Amsterdam most pleasant Dutch city
19 April 2007, AMSTERDAM – The liveability of rapidly growing municipalities like Almere, Lelystad and Spijkenisse is in danger of deteriorating in future.
19 April 2007
AMSTERDAM – The liveability of rapidly growing municipalities like Almere, Lelystad and Spijkenisse is in danger of deteriorating in future.
These "new towns" are losing their appeal for high and middle-income households.
This is creating problems in the areas of economy, safety and liveability, say the researchers who put together the Atlas for municipalities 2007, which appears today.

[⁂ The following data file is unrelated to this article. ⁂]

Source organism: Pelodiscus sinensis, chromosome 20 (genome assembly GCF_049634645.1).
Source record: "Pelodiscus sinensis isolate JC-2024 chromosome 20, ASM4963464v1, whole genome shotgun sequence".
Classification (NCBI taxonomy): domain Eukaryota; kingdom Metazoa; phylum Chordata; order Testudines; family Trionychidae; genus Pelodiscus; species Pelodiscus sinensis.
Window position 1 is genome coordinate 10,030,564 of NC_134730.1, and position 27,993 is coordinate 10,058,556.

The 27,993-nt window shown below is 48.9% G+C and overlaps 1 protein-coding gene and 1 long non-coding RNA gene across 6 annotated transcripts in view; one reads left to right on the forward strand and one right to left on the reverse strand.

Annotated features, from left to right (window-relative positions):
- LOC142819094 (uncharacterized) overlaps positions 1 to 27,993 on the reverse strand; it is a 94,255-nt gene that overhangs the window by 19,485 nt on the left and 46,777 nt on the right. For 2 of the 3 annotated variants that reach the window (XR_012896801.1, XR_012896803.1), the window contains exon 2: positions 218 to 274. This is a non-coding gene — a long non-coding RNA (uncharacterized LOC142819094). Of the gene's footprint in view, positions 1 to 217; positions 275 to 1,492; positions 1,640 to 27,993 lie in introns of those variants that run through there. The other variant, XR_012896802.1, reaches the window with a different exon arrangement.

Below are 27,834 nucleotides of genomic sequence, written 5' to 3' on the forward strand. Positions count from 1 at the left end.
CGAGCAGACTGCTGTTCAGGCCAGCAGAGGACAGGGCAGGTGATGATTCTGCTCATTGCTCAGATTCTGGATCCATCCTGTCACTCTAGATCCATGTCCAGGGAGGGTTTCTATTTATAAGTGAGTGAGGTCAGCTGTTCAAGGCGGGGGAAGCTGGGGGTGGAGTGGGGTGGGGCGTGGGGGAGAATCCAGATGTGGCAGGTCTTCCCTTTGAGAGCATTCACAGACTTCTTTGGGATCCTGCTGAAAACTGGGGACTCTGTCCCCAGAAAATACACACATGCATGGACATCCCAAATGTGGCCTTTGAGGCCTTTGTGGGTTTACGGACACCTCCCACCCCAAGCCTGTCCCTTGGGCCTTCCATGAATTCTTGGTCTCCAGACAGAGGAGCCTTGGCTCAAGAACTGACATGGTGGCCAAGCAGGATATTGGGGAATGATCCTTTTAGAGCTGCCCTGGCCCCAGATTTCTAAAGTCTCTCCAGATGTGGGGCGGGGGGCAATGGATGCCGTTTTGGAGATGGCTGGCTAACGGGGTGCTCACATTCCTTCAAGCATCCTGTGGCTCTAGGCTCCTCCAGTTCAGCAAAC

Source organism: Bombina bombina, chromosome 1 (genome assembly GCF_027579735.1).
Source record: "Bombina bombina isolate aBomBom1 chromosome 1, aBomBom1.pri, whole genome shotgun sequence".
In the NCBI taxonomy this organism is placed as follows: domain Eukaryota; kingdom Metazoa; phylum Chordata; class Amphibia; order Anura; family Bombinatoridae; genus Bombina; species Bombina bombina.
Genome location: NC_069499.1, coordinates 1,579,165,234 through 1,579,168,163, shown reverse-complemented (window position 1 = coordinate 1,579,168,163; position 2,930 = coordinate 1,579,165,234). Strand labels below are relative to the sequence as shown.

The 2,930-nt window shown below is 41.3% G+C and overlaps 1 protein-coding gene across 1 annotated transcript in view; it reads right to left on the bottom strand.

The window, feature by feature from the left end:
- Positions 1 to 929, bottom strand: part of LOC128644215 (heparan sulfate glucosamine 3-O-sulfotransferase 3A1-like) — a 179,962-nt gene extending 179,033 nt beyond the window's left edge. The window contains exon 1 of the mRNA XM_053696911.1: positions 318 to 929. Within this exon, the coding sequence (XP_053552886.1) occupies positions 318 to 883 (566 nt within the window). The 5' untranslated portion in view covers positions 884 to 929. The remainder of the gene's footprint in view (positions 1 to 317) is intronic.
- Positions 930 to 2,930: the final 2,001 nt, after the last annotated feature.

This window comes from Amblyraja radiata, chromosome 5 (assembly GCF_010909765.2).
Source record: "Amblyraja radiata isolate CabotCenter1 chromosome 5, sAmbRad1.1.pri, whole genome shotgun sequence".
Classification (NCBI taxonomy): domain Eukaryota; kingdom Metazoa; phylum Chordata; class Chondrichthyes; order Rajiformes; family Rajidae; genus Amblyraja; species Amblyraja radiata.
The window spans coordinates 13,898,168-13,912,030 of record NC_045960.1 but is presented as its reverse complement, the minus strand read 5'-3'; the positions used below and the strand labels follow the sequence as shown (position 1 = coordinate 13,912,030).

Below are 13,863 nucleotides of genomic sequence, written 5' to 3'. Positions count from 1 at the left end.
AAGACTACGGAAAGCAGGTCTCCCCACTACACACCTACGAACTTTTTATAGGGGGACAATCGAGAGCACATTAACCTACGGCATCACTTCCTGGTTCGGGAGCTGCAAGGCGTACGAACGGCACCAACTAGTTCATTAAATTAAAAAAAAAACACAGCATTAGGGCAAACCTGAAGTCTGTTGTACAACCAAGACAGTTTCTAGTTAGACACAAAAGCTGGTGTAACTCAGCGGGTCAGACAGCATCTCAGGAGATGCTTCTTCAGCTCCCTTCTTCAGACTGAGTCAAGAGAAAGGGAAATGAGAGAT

They say poor cultural offerings is an important reason for the diminishing appeal of these areas for people in the higher income groups. The atlas compares the fifty largest municipalities in the Netherlands on an annual basis.
The population is growing quickly in the new towns, but there are few cultural activities. Old cities have more to offer generally.
The researchers say that live entertainment (theatre, music, etc.) increases the cultural appeal of cities significantly. This combined with a historical city centre and varied culinary offerings attract the highly educated.
The less educated in disadvantaged neighbourhoods could also benefit from more cultural facilities, and the employment opportunities they create, for instance.
Amsterdam topped the list as the most pleasant city to live in, followed – at some distance – by Utrecht and The Hague.
[Copyright Expatica News + ANP 2007]
Subject: Dutch news